Tuesday, 3 September 2013

I don't waste food because I want to. No-one does.

Naturally, as it's Zero Waste Week, I've been thinking a lot about food waste and yesterday delved into my cupboards and fridge-freezer to see what I needed to rescue from being chucked away this week.

Not that we waste a lot of food these days,  However, I know that I can still be a tad careless.

After all, I don't buy things thinking, 'Oh, that'll end up in the bin.'  I don't like wasting food and I've never met anyone who does.

For me, food waste is mainly an accidental consequence of my busy and chaotic life.

And with four different appetites in the house with their different routines and culinary dislikes, it can be tricky to find a balance to provide a healthy diet and reduce the amount of stuff that ends up in the bins.

The trick that I've begun to use when shopping for perishable produce is to actually ask myself about the likelihood of that item going to waste.  If I can't categorically say there's less than a 10% chance, I won't buy it.  This is so different to the way I used to shop, when I never actually gave it a single thought.

Consequently, I've avoided hundreds of BOGOFs, hundreds of wasted yoghurts and countless slices of unused ham

And although I still use it in emergencies, I try not to depend on the freezer as a back-up, because I am never that organised to benefit from it - except for storing sliced bread before it goes on the turn as well as unusual flavoured ice-cubes (more on that later).

My technique to fresh produce is normally to have a back-up plan, knowing for example that any fruit that ends up looking worse for wear can be brought back to life as a smoothie, just like the one I made yesterday from a dodgy looking banana, some veteran melon, squishy strawberries, blackberries & last week's apple juice. 

It's a five minute job that requires no faff.  I'm far too busy for faff - and if I dare confess, I can sometimes be a total lazy-arse too.

But to think I just used to bung that stuff in the compost. 

It's a far cry from how I now look at a banana and almost egg it on towards the dark side so I can bash it up in the blender.  Until you've tried it, you won't know how satisfying such fruity alchemy can be.

Now back to my chaotic side - which is my normal setting.  You can see what my perishables are up against.  Even with the best laid plans to use up the open pot of greek yoghurt with some dollops of mango chutney and tomato puree, to create a base source for a sweet and sour Balti Chicken, I totally forgot to set free the coriander from the fridge to add to it.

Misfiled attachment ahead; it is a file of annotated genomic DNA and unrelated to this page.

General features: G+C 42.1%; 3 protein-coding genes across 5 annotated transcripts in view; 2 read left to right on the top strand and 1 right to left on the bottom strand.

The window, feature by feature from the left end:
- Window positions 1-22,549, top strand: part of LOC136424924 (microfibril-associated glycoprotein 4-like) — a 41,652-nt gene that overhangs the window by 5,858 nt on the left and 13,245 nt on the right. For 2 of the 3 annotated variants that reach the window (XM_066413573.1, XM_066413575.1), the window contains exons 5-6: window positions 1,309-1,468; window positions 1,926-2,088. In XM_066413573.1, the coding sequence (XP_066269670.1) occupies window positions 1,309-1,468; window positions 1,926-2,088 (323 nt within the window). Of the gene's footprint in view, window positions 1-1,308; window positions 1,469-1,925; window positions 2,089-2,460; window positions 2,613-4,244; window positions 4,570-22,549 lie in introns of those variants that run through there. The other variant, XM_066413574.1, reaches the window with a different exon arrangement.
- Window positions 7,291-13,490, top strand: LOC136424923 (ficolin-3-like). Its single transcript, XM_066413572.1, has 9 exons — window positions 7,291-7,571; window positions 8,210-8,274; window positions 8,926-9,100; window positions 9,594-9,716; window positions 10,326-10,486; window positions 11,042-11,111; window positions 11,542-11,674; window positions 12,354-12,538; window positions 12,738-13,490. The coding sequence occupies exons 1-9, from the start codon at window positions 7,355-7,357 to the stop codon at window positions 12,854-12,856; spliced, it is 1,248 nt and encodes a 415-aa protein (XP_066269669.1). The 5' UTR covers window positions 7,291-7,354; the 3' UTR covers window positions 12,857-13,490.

I only made it so I could use the bloody coriander!

So to avoid it becoming fodder for the compost, I'd now better freeze it with some water in the ice-cube tray to create what Jamie Oliver has turned to calling a 'Flavour Bomb'!

It can sit alongside the juice that I squeezed from an aging rock-hard lime.

One day, I may become a zero food waste genius.

I hope so.

I don't waste food because I want to.  No-one does.


More information about Zero Waste Week, can be found at www.zerowasteweek.co.uk.  There are also lots of tips on shopping, storage and cooking at www.lovefoodhatewaste.com.


Anna Pitt said...

I'd never thought of freezer 'flavour bombs'.

Nice idea I plan to try!

Almost Mrs Average said...

It's got so much potential, hasn't it. Do let me know what works. :)

Small Footprints said...

I love the idea of shopping and asking yourself about the probability of an item going to waste. I've found that the whole zero waste thing is really about planning and thinking ahead. I try not to buy unless I have an actual use and meal plan for the item. Even if something comes up and means we don't eat at home, I'm still closer to using the item and can make plans for working it in sooner rather than later. My hubz tends to shop because something looks good but, after our audit last week, he's realized that it doesn't work. Thanks for sharing such great tips! Oh ... and those food bombs are great ... I make both cilantro and basil "bombs" since they don't last fresh at all. The benefit is that in the winter, I have that fresh flavor in my dishes.

Almost Mrs Average said...

Small Footprints, you are absolutely right. I used to only shop on the basis of things looking good, often hungry while being nagged by you kids, but am glad to now be over it. And talking of planning, I really must harvest my mint this year. Would be shame to let it all die down without some mint bombs at the ready. :)

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